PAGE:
If I am wrong about what I regard as the disincentive of price fluctuations and the removal of the price guarantee, and if the rise in the production of beef continues, as I hope it will, we shall have to do something about cold storage. I know that I must not discuss that matter under this Scheme, but if we are to have supplies of beef produced partly as a result of this subsidy we ought to be able to take the fat cattle off grass feeding and to spread the sale of the meat over the whole of the year. To do that, we need adequate cold storage facilities.

My final point is this: have the Government given any thought to the possibility of using part of this subsidy which we are now granting as an incentive to the dehorning of calves? That crops up from time to time and seems to have some validity. I should like to hear what the Joint Parliamentary Secretary has to say about it.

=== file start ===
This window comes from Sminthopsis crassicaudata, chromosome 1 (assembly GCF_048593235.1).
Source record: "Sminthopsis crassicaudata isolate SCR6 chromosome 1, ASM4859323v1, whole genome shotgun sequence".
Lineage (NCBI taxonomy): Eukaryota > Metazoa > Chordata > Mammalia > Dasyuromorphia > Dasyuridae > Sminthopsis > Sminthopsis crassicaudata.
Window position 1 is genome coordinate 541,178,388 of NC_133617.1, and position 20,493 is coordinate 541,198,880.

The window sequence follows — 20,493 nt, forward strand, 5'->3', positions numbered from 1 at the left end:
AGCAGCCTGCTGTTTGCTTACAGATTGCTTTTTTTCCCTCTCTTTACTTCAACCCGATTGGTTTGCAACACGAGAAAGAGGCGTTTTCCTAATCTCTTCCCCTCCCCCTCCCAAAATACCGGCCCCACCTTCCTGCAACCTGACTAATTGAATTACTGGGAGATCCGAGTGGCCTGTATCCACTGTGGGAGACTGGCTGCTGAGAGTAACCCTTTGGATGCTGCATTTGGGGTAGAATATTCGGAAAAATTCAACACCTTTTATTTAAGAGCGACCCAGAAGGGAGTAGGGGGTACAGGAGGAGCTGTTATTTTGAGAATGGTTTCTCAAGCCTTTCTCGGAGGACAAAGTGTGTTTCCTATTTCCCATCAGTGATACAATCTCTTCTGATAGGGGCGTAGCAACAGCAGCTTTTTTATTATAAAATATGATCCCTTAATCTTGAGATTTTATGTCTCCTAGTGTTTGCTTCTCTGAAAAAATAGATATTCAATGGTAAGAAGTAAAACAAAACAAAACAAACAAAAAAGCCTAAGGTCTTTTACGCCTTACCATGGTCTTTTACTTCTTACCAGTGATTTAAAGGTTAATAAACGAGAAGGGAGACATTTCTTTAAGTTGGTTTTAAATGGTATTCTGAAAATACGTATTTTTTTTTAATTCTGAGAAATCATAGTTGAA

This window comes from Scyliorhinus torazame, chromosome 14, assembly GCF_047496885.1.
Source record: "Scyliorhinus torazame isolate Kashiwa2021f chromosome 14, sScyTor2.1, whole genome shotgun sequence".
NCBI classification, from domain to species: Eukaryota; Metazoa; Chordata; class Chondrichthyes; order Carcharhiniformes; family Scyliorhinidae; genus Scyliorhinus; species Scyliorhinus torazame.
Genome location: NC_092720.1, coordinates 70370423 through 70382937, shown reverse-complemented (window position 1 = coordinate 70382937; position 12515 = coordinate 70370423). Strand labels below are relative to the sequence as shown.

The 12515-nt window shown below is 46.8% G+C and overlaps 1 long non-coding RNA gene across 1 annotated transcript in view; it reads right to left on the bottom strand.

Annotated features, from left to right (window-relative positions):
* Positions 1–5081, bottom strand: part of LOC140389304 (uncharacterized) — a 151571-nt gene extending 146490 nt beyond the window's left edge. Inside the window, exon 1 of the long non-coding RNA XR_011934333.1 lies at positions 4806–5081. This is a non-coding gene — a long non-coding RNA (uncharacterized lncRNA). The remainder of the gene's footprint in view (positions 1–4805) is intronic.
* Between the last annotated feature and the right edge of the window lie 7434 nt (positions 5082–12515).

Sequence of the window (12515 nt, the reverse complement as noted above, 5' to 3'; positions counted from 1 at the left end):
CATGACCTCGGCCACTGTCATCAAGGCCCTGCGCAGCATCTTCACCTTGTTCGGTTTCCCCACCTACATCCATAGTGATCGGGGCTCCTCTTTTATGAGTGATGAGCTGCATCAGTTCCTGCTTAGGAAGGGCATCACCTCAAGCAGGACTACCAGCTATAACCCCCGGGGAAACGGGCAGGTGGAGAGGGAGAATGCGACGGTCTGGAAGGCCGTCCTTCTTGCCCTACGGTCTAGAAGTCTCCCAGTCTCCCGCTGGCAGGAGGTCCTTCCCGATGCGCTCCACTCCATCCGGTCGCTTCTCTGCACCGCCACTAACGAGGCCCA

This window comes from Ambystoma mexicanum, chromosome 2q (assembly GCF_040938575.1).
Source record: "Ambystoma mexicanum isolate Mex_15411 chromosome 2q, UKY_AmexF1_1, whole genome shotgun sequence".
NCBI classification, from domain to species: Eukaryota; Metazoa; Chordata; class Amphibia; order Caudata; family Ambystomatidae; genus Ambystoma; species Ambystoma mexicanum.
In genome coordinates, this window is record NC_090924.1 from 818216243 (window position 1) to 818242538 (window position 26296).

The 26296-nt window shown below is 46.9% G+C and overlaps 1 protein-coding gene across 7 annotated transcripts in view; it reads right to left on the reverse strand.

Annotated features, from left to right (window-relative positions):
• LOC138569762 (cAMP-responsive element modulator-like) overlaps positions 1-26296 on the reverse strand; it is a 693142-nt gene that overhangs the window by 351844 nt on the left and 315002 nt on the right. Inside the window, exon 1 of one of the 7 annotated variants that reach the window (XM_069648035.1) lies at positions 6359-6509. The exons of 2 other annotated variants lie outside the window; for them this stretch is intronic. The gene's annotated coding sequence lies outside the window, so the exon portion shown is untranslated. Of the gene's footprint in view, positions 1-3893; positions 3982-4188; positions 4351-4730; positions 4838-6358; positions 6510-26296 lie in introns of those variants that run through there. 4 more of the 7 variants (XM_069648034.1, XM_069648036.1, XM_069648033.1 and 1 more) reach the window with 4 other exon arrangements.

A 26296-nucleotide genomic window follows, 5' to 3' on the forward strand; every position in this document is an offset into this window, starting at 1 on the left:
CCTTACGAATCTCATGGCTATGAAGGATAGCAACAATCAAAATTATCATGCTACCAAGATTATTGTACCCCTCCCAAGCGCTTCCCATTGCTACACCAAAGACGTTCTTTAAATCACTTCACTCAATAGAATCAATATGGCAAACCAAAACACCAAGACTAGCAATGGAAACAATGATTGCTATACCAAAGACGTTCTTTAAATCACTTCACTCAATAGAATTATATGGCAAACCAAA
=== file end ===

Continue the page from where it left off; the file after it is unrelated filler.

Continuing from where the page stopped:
We are not voting against this Scheme any more than we voted against the Act of 1952, but we have no illusions about the calf subsidy. It will not of itself give the country more and better beef at an economical price. Only a combination of calf subsidy, progeny testing and a guarantee of price and market will be able to do that. We only have the first of those three; the other two are missing. We on this side of the House think it time the Government looked at some of the things they have done in connection with the guarantee of price and their failure to do something about progeny testing.

9.35 p.m.

Mr. W. M. F. Vane (Westmorland)

I am glad that the hon. Member for Derbyshire, South-East (Mr. Champion) was not quite as pessimistic all the way through his speech as he was in the early stages. I think he placed too much emphasis on the question of the individual guarantee, but I agree with the point which he made later on, the importance of cold storage, because when we extend our cold storage facilities in this country we shall be creating another factor which will help to give stability to the market.